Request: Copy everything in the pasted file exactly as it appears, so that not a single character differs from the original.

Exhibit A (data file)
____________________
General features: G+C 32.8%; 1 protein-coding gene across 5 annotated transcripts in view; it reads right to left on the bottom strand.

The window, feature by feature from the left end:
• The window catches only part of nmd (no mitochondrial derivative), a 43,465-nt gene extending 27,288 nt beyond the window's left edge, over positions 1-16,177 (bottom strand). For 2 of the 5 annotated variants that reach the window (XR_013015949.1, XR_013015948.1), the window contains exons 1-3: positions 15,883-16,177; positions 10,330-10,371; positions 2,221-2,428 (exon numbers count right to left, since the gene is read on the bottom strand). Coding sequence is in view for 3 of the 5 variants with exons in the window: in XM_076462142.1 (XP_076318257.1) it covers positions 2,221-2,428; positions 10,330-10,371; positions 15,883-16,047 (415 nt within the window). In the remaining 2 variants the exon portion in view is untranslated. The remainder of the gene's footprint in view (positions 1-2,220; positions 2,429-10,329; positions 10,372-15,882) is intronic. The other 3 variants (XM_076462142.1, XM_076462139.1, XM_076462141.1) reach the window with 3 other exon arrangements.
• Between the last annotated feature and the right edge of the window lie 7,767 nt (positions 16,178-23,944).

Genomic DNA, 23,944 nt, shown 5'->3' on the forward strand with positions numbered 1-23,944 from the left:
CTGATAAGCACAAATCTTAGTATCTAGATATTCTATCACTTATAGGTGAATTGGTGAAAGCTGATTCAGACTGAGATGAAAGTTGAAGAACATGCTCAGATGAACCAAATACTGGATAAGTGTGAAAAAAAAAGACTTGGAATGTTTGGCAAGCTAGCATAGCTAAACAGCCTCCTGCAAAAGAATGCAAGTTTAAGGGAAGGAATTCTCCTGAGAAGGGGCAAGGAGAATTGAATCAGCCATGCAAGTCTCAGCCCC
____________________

General features: G+C 32.8%; 1 protein-coding gene across 5 annotated transcripts in view; it reads right to left on the bottom strand.

The window, feature by feature from the left end:
• The window catches only part of nmd (no mitochondrial derivative), a 43,465-nt gene extending 27,288 nt beyond the window's left edge, over positions 1-16,177 (bottom strand). For 2 of the 5 annotated variants that reach the window (XR_013015949.1, XR_013015948.1), the window contains exons 1-3: positions 15,883-16,177; positions 10,330-10,371; positions 2,221-2,428 (exon numbers count right to left, since the gene is read on the bottom strand). Coding sequence is in view for 3 of the 5 variants with exons in the window: in XM_076462142.1 (XP_076318257.1) it covers positions 2,221-2,428; positions 10,330-10,371; positions 15,883-16,047 (415 nt within the window). In the remaining 2 variants the exon portion in view is untranslated. The remainder of the gene's footprint in view (positions 1-2,220; positions 2,429-10,329; positions 10,372-15,882) is intronic. The other 3 variants (XM_076462142.1, XM_076462139.1, XM_076462141.1) reach the window with 3 other exon arrangements.
• Between the last annotated feature and the right edge of the window lie 7,767 nt (positions 16,178-23,944).

Genomic DNA, 23,944 nt, shown 5'->3' on the forward strand with positions numbered 1-23,944 from the left:
CTGATAAGCACAAATCTTAGTATCTAGATATTCTATCACTTATAGGTGAATTGGTGAAAGCTGATTCAGACTGAGATGAAAGTTGAAGAACATGCTCAGATGAACCAAATACTGGATAAGTGTGAAAAAAAAAGACTTGGAATGTTTGGCAAGCTAGCATAGCTAAACAGCCTCCTGCAAAAGAATGCAAGTTTAAGGGAAGGAATTCTCCTGAGAAGGGGCAAGGAGAATTGAATCAGCCATGCAAGTCTCAGCCCC